So what is left for people in Madagascar? “I helped the authorities to establish the project and I can tell you that Ambatovy has proved to be very disappointing”, says Ramanantsialonina Abel, a local figure who lives in Ampitambe, Moramanga east of the capital Antananarivo. “The company doesn’t hire local employees and those who did get themselves recruited were fired. Ambatovy has destroyed many things. Erosion has ruined the paddy fields and the forest, the water streams have dried up and the project has had a negative effect on our health”, he says.
But worse may be yet to come. The commodities cycle has turned since the 2000s and there has been an acute slowdown in demand for minerals. A free fall of nickel prices has caused massive financial losses for the Ambatovy mining complex and more pain for Sherritt. The Canadian miner has been trying hard to reduce its exposure to the project. A blockage in the tailing pipeline and what Sherritt called “plant equipment reliability issues” contributed to sluggish 2016 financial results for Ambatovy. By the summer the joint venture was short of cash and negotiated with its lenders, including the EIB, to reschedule its debt. Demonstrations by laid-off workers regularly add to social tension and the population’s sense of despair in Tamatave. In Ambatovy, the marriage of economic development with private interests seems to be an unhappy one.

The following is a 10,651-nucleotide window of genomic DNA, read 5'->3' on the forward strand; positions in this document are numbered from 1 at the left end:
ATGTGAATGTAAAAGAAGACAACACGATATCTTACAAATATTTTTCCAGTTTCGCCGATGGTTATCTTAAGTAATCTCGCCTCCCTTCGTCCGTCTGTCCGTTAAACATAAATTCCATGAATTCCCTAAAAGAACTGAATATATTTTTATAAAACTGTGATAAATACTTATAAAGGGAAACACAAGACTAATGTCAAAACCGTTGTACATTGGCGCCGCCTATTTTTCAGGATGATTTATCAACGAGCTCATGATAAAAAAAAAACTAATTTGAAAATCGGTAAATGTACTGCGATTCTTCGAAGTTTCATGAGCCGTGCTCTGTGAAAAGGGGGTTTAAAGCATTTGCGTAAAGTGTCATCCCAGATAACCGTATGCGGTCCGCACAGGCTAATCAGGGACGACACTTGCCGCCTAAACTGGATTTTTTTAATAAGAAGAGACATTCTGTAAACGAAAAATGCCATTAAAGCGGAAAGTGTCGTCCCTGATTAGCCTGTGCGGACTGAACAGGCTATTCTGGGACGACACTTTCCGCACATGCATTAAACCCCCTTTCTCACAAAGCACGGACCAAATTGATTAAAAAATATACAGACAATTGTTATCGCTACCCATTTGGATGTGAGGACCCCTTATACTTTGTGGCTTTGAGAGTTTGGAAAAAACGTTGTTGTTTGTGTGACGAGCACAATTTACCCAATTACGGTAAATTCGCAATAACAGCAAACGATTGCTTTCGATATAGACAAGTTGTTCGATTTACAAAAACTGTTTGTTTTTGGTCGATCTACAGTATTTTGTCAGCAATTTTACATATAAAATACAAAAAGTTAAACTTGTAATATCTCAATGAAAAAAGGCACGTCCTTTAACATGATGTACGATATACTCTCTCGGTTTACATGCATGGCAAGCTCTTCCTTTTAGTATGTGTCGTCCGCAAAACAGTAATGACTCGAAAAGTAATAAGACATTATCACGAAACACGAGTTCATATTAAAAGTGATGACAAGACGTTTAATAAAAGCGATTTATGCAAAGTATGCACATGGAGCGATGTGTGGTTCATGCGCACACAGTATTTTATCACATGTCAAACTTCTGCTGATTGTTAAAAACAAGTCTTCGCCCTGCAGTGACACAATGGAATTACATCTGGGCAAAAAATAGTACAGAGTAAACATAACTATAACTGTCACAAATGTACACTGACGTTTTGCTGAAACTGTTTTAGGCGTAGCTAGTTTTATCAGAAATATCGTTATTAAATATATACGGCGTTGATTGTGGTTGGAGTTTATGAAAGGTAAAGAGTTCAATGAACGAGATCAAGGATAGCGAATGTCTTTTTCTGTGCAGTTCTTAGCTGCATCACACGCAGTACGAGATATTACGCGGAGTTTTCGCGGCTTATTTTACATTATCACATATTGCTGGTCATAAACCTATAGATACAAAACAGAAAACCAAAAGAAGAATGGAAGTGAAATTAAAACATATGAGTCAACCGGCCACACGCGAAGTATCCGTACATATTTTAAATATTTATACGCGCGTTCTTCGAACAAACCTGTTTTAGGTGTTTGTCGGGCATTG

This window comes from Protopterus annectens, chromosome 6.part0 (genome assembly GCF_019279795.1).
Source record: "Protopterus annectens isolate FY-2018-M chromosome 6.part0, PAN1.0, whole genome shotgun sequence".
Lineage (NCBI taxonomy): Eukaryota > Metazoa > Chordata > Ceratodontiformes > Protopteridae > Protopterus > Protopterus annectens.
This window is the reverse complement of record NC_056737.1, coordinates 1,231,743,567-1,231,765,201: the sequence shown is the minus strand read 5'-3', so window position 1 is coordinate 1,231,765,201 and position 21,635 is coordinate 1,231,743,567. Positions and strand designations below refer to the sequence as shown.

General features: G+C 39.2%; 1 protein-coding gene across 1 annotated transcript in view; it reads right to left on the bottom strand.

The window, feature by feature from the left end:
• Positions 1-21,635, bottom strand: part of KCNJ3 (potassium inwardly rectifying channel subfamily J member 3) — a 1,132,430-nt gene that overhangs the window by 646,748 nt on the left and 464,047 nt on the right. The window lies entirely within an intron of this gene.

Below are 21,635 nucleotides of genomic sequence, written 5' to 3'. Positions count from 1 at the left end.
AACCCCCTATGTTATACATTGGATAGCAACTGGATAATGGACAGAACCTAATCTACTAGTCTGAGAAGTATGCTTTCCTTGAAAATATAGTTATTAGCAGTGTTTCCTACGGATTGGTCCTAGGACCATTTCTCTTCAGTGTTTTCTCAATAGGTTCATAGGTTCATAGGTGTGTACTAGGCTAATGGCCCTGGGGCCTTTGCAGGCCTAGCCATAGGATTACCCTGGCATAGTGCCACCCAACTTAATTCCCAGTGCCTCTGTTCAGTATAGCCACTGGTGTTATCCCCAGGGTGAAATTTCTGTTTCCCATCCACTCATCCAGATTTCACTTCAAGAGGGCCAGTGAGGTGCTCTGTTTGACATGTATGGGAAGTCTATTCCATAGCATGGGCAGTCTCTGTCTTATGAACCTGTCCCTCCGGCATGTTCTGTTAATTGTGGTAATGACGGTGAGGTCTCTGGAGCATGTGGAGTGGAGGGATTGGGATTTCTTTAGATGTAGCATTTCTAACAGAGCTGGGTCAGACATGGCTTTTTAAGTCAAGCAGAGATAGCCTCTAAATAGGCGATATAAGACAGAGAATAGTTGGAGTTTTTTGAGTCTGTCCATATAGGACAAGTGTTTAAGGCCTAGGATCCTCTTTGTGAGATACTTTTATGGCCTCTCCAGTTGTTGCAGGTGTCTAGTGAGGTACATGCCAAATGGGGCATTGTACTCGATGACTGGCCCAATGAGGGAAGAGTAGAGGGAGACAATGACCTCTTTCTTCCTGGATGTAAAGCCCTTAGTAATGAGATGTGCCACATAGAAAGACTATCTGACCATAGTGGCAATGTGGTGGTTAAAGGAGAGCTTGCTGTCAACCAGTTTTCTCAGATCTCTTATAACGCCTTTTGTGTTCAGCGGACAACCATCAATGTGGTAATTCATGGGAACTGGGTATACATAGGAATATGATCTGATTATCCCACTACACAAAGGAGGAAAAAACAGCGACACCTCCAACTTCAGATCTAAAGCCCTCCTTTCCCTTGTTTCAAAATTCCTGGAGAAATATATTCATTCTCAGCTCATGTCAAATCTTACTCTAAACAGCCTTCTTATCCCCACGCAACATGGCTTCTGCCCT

Mining: An EIB special interest?